Who created Godzilla?




Sherlock Holmes has Arthur Conan Doyle, Tarzan has Edgar Rice Burroughs, and Superman has Jerry Siegel and Joe Shuster. Most iconic characters have well-known creators, probably because many started in print. But Godzilla started in movies, an inherently collaborative medium, and he doesn't have just one creator.




For starters, longtime Toho producer Tomoyuki Tanaka was flying home after an Indonesian co-production fell through, when he looked out the window and imagined a giant monster rising from the sea. Of course, "giant monster rising from the sea" describes a lot of movies, and according to Today I Found Out, it was Tanaka's collaborators who helped bring Godzilla to life.




Tanaka originally wanted Godzilla to look like his namesake ("Gojira" is a portmanteau of "gorilla" and "kujira," Japanese for "whale"). When the gorilla-whale design was rejected, sculptor Teizo Toshimitsu and art director Akira Watanabe based their next design on a dinosaur, incorporating the ferocity of a Tyrannosaurus, the arms of an iguanodon, and the plates of a Stegosaurus, creating Godzilla's iconic look. In addition to his memorable theme, composer Akira Ifukube gave Godzilla his unmistakable roar by rubbing a resin-covered glove against the lowest string of a contrabass and playing it at various speeds (don't try this at home). SFX director Eiji Tsuburaya and suit-performer Haruo Nakajima gave Godzilla his personality, while director Ishiro Honda gave Godzilla his soul by infusing his wartime experience and anti-nuclear pacifism into the story.




How many fights has Godzilla won?




Godzilla's tempestuous personality rivals Conor McGregor's, so he's been in a lot of fights. As much as his spines, indestructibility, or radioactive breath, one of Godzilla's defining characteristic is that he never backs down from a fight. Unless it's the 1998 American version, who ran away from the military! Anyway, contrary to popular opinion, Godzilla doesn't always win. Blame the fact that Godzilla is oftentimes the antagonist, and you can't always let the bad guy win (even if moviegoers want him to).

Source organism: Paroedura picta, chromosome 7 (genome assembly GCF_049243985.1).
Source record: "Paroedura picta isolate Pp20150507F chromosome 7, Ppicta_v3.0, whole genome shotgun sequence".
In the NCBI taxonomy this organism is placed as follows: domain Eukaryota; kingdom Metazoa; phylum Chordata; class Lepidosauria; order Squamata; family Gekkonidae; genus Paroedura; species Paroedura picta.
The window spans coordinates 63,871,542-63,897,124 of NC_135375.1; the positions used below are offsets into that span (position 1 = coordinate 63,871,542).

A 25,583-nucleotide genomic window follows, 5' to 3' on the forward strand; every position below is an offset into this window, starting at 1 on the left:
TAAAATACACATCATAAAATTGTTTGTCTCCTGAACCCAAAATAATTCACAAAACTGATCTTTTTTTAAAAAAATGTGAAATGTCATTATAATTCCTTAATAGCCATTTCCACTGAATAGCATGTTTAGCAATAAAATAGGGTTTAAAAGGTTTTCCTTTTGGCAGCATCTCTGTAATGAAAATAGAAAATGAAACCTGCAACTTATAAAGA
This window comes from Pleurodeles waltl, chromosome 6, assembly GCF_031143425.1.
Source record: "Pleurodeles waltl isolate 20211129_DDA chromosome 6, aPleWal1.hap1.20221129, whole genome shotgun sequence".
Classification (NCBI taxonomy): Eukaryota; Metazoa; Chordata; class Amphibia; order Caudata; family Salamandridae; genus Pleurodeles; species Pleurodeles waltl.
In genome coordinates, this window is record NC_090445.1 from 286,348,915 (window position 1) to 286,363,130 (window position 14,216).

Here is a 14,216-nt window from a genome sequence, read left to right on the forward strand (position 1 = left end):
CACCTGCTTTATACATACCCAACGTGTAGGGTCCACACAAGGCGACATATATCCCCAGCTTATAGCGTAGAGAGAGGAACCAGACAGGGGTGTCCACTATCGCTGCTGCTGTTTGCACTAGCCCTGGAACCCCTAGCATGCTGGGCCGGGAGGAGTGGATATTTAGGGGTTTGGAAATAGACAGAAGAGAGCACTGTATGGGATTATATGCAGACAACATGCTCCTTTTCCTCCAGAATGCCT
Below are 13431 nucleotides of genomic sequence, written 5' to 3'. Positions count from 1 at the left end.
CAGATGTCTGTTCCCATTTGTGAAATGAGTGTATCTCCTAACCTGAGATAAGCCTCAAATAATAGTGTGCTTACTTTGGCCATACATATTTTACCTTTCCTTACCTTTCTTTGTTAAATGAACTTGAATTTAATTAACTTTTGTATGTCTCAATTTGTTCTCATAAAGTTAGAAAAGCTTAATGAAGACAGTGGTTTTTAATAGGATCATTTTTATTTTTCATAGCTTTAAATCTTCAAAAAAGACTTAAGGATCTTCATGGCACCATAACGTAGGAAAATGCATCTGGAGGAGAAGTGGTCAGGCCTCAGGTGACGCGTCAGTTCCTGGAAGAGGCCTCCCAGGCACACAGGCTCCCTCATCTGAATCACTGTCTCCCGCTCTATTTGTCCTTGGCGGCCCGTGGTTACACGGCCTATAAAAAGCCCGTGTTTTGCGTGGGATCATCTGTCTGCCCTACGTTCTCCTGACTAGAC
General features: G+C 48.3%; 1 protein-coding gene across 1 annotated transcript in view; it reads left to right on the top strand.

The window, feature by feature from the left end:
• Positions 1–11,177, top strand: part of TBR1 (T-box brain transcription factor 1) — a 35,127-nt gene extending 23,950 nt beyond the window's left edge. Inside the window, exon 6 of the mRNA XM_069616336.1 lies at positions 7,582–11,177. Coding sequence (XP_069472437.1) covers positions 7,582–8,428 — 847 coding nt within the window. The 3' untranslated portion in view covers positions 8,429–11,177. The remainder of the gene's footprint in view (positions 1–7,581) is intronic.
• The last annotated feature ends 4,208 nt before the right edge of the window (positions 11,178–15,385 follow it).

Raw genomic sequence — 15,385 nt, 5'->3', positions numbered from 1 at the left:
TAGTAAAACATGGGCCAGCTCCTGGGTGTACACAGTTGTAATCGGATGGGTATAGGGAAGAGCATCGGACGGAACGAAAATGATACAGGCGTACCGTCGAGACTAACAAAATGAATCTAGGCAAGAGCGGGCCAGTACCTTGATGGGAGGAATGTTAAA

So what's Godzilla's win-loss-draw record? Well, not counting the 1998 film, the animated properties, or the 1956 American edit of the original film, Godzilla's unofficial fight record is 44 wins, 11 losses, and four draws. Godzilla is currently 0-1 against King Kong, 3-2-1 against Mothra and her spawn, 1-0-1 against Rodan, 3-2-1 against MechaGodzilla, and an incredible 7-0 against his "top" foe, King Ghidorah. In fairness to the three-headed space dragon, Godzilla had help for most of those victories. Who's Godzilla's greatest foe based on the numbers? Humankind, as Godzilla has a 2-6 record against us. So congratulations, you're tougher than Godzilla.




Is Godzilla male or female?




Godzilla's gender is surprisingly complicated. The Japanese refer to Godzilla as "it," while Americans have defaulted to "he" ever since 1956's Godzilla: King of the Monsters. Is this just a cultural thing? Maybe, though there are some complicating factors. Godzilla has had a child a few times, with Minilla (aka Minya) in the Showa Era, Godzilla Junior in the Heisei Era, and Minilla again in the Millennium Era. Meanwhile, Shin Godzilla was able to produce a human-like species from its tail.




This suggests Godzilla is a female. However, the character's behavior with his kids has always been fatherly, such as teaching his son how to shoot radioactive beams and fight bullies, which is why the Ad Council used Godzilla for its "It Takes a Man To Be A Dad" PSA (with voiceover by the paragon of manliness, Tom Selleck). The 1998 American Godzilla (which shouldn't count, but we're including for this discussion) was specifically called a male but was hermaphroditic and thus reproduced asexually.




So let's consult science to answer questions about a fictional character! Both male and female reptiles have internal sexual organs, and while true hermaphroditism is rare in reptiles, zoologists say the golden lancehead snake can have a third sex called intersex. Let's make it simple — how does Godzilla identify? As a badass monster.




How big is Godzilla?




The suffix "-zilla" is a synonym for "big," so every Godzilla has been gigantic. Even the 1998 American Godzilla, while distinctly un-Godzilla-like in every other way, was still huge. Size is arguably Godzilla's defining characteristic, as the only time Godzilla was small was when he was shrunk in the Marvel comic by S.H.I.E.L.D. However, Godzilla's size does fluctuate based on the filmmaker's vision.




During the Showa Era, Godzilla was 164 feet tall, but he was upgraded for the Heisei Era to 262 feet and then 328 feet. Toho scaled Godzilla back down for most of the Millennium Era, with Godzilla's height ranging from 180 feet to 196 feet, before jumping back up to 328 feet. Meanwhile in America, the 1998 Godzilla was 230 feet, and the 2014 Godzilla was 354 feet.